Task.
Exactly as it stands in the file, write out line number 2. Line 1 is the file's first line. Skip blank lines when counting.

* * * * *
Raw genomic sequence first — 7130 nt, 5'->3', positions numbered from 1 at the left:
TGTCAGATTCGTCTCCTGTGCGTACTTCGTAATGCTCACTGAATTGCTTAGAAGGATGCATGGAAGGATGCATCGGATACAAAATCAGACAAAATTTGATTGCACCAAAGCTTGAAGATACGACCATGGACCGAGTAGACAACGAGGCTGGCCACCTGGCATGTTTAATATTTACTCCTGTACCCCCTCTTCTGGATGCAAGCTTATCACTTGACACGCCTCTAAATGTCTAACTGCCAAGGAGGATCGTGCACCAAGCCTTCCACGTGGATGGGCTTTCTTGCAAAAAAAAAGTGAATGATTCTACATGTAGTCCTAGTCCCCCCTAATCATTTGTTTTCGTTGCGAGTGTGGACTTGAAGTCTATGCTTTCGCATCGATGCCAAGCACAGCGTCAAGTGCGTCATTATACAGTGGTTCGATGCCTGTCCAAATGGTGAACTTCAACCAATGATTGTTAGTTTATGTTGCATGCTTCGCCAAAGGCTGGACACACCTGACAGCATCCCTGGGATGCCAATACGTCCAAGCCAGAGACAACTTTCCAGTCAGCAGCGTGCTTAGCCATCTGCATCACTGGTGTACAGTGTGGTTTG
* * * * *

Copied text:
TGTCAGATTCGTCTCCTGTGCGTACTTCGTAATGCTCACTGAATTGCTTAGAAGGATGCATGGAAGGATGCATCGGATACAAAATCAGACAAAATTTGATTGCACCAAAGCTTGAAGATACGACCATGGACCGAGTAGACAACGAGGCTGGCCACCTGGCATGTTTAATATTTACTCCTGTACCCCCTCTTCTGGATGCAAGCTTATCACTTGACACGCCTCTAAATGTCTAACTGCCAAGGAGGATCGTGCACCAAGCCTTCCACGTGGATGGGCTTTCTTGCAAAAAAAAAGTGAATGATTCTACATGTAGTCCTAGTCCCCCCTAATCATTTGTTTTCGTTGCGAGTGTGGACTTGAAGTCTATGCTTTCGCATCGATGCCAAGCACAGCGTCAAGTGCGTCATTATACAGTGGTTCGATGCCTGTCCAAATGGTGAACTTCAACCAATGATTGTTAGTTTATGTTGCATGCTTCGCCAAAGGCTGGACACACCTGACAGCATCCCTGGGATGCCAATACGTCCAAGCCAGAGACAACTTTCCAGTCAGCAGCGTGCTTAGCCATCTGCATCACTGGTGTACAGTGTGGTTTG